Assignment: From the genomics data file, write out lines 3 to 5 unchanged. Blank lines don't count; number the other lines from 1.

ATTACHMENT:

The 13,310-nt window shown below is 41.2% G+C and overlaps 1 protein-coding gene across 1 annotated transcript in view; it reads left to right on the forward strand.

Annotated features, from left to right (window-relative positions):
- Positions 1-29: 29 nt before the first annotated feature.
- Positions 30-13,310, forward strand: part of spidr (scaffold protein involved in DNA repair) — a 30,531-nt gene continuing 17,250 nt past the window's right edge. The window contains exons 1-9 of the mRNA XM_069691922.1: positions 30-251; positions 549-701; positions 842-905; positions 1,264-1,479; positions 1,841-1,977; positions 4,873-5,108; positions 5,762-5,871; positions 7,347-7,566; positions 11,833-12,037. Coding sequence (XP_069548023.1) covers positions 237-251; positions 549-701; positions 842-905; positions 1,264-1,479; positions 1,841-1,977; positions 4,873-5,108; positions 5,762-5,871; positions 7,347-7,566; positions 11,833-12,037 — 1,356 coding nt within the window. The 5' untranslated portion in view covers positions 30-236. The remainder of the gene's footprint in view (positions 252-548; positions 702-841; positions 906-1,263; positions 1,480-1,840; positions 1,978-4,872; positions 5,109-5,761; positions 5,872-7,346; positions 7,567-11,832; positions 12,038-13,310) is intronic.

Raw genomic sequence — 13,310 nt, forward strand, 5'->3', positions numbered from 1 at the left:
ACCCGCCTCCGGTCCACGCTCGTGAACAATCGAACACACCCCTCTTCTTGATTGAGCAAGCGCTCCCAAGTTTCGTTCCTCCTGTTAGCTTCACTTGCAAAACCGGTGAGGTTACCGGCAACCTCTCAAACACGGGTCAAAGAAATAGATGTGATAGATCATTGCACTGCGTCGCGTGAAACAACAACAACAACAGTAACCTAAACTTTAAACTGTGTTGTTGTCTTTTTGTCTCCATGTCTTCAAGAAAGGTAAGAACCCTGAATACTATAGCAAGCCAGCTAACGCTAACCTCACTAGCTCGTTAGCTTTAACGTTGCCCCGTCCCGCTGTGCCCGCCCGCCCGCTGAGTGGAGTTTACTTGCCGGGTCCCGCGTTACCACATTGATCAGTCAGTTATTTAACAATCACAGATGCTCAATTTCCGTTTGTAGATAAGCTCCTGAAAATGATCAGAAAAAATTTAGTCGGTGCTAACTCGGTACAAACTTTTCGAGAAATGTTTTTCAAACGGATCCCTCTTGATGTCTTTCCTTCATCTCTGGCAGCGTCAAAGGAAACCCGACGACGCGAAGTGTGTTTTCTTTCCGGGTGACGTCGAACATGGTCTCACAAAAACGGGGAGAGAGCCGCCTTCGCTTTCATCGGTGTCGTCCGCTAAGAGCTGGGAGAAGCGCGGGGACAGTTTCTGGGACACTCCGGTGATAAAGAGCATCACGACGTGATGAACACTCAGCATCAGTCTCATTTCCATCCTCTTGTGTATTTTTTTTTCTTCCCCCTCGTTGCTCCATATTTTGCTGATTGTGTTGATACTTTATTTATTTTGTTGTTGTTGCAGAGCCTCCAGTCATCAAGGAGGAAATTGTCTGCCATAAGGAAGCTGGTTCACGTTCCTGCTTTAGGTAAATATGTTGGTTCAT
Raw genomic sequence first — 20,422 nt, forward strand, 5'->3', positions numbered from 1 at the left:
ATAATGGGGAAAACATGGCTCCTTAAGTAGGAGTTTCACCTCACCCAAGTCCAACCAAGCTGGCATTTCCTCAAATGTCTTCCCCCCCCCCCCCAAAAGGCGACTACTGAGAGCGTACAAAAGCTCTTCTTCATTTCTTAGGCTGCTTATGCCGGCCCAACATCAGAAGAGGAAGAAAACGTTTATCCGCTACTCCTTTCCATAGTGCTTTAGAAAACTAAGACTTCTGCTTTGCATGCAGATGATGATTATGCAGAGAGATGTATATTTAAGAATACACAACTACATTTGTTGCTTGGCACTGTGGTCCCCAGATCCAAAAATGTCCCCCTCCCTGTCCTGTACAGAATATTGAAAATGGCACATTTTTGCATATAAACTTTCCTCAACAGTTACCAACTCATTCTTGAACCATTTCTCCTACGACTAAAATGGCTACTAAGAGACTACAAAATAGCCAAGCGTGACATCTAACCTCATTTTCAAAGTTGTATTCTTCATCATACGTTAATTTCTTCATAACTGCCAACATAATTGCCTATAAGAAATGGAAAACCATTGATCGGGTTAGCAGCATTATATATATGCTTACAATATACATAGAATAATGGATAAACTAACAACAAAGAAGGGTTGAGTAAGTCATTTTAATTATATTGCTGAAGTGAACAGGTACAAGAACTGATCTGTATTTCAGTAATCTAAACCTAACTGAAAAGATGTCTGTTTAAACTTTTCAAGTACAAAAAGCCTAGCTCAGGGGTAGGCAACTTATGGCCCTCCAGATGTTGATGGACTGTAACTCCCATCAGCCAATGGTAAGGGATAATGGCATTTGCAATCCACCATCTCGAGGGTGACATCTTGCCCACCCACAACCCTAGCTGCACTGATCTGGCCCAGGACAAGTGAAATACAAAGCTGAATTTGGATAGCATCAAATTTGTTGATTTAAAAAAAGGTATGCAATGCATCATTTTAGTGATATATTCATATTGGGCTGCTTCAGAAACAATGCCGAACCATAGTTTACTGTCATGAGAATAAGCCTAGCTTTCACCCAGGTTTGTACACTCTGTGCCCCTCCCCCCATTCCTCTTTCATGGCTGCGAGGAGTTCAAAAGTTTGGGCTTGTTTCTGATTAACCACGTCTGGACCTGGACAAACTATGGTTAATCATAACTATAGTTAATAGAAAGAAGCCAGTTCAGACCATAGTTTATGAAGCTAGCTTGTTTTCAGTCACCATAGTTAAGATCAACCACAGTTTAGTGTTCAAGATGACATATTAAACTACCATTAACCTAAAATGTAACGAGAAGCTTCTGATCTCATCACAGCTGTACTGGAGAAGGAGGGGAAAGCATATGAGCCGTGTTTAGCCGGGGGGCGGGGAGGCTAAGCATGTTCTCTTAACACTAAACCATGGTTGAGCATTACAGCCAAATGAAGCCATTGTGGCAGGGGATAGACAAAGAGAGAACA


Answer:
- Positions 1-29: 29 nt before the first annotated feature.
- Positions 30-13,310, forward strand: part of spidr (scaffold protein involved in DNA repair) — a 30,531-nt gene continuing 17,250 nt past the window's right edge. The window contains exons 1-9 of the mRNA XM_069691922.1: positions 30-251; positions 549-701; positions 842-905; positions 1,264-1,479; positions 1,841-1,977; positions 4,873-5,108; positions 5,762-5,871; positions 7,347-7,566; positions 11,833-12,037. Coding sequence (XP_069548023.1) covers positions 237-251; positions 549-701; positions 842-905; positions 1,264-1,479; positions 1,841-1,977; positions 4,873-5,108; positions 5,762-5,871; positions 7,347-7,566; positions 11,833-12,037 — 1,356 coding nt within the window. The 5' untranslated portion in view covers positions 30-236. The remainder of the gene's footprint in view (positions 252-548; positions 702-841; positions 906-1,263; positions 1,480-1,840; positions 1,978-4,872; positions 5,109-5,761; positions 5,872-7,346; positions 7,567-11,832; positions 12,038-13,310) is intronic.

Raw genomic sequence — 13,310 nt, forward strand, 5'->3', positions numbered from 1 at the left: